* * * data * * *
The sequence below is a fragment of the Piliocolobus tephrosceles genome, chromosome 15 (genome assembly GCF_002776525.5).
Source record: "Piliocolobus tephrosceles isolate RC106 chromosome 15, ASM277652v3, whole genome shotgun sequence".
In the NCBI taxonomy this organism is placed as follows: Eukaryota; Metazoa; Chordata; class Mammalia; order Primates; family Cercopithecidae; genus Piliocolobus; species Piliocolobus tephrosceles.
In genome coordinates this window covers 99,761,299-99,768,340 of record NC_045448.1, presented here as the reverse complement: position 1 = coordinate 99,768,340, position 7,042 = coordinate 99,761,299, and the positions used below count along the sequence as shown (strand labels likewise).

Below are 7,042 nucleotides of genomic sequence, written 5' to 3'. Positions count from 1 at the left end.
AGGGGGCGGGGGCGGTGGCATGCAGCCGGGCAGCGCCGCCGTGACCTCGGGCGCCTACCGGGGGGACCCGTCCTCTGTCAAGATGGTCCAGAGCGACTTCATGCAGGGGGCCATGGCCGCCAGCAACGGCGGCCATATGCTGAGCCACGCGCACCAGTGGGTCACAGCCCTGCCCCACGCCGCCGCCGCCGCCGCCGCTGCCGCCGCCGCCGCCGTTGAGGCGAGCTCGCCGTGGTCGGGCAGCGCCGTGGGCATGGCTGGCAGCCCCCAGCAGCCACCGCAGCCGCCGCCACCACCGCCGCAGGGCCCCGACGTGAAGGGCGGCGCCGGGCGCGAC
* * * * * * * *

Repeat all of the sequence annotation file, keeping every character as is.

The sequence below is a fragment of the Piliocolobus tephrosceles genome, chromosome 15 (genome assembly GCF_002776525.5).
Source record: "Piliocolobus tephrosceles isolate RC106 chromosome 15, ASM277652v3, whole genome shotgun sequence".
In the NCBI taxonomy this organism is placed as follows: Eukaryota; Metazoa; Chordata; class Mammalia; order Primates; family Cercopithecidae; genus Piliocolobus; species Piliocolobus tephrosceles.
In genome coordinates this window covers 99,761,299-99,768,340 of record NC_045448.1, presented here as the reverse complement: position 1 = coordinate 99,768,340, position 7,042 = coordinate 99,761,299, and the positions used below count along the sequence as shown (strand labels likewise).

Below are 7,042 nucleotides of genomic sequence, written 5' to 3'. Positions count from 1 at the left end.
AGGGGGCGGGGGCGGTGGCATGCAGCCGGGCAGCGCCGCCGTGACCTCGGGCGCCTACCGGGGGGACCCGTCCTCTGTCAAGATGGTCCAGAGCGACTTCATGCAGGGGGCCATGGCCGCCAGCAACGGCGGCCATATGCTGAGCCACGCGCACCAGTGGGTCACAGCCCTGCCCCACGCCGCCGCCGCCGCCGCCGCTGCCGCCGCCGCCGCCGTTGAGGCGAGCTCGCCGTGGTCGGGCAGCGCCGTGGGCATGGCTGGCAGCCCCCAGCAGCCACCGCAGCCGCCGCCACCACCGCCGCAGGGCCCCGACGTGAAGGGCGGCGCCGGGCGCGAC